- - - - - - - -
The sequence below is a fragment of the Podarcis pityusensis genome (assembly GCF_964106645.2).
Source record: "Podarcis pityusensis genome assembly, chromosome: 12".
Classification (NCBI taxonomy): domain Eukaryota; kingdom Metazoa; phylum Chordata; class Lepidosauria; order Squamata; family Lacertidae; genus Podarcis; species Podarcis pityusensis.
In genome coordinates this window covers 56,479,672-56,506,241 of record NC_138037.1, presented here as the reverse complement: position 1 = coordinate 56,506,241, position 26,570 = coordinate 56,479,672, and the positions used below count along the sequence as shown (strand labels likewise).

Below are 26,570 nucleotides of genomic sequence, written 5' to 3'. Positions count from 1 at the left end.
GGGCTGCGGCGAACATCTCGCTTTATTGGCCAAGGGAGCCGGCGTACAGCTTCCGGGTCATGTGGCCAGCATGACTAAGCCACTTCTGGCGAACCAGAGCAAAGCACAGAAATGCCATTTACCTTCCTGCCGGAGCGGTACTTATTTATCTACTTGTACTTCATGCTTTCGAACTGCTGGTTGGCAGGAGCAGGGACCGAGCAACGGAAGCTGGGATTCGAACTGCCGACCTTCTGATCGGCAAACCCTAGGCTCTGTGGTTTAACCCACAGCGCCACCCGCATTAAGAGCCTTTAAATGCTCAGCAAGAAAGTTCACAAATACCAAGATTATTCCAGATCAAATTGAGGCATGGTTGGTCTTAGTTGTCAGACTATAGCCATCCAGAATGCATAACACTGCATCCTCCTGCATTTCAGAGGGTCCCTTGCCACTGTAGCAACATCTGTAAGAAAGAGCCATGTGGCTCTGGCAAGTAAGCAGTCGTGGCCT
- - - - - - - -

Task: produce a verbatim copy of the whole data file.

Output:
The sequence below is a fragment of the Podarcis pityusensis genome (assembly GCF_964106645.2).
Source record: "Podarcis pityusensis genome assembly, chromosome: 12".
Classification (NCBI taxonomy): domain Eukaryota; kingdom Metazoa; phylum Chordata; class Lepidosauria; order Squamata; family Lacertidae; genus Podarcis; species Podarcis pityusensis.
In genome coordinates this window covers 56,479,672-56,506,241 of record NC_138037.1, presented here as the reverse complement: position 1 = coordinate 56,506,241, position 26,570 = coordinate 56,479,672, and the positions used below count along the sequence as shown (strand labels likewise).

Below are 26,570 nucleotides of genomic sequence, written 5' to 3'. Positions count from 1 at the left end.
GGGCTGCGGCGAACATCTCGCTTTATTGGCCAAGGGAGCCGGCGTACAGCTTCCGGGTCATGTGGCCAGCATGACTAAGCCACTTCTGGCGAACCAGAGCAAAGCACAGAAATGCCATTTACCTTCCTGCCGGAGCGGTACTTATTTATCTACTTGTACTTCATGCTTTCGAACTGCTGGTTGGCAGGAGCAGGGACCGAGCAACGGAAGCTGGGATTCGAACTGCCGACCTTCTGATCGGCAAACCCTAGGCTCTGTGGTTTAACCCACAGCGCCACCCGCATTAAGAGCCTTTAAATGCTCAGCAAGAAAGTTCACAAATACCAAGATTATTCCAGATCAAATTGAGGCATGGTTGGTCTTAGTTGTCAGACTATAGCCATCCAGAATGCATAACACTGCATCCTCCTGCATTTCAGAGGGTCCCTTGCCACTGTAGCAACATCTGTAAGAAAGAGCCATGTGGCTCTGGCAAGTAAGCAGTCGTGGCCT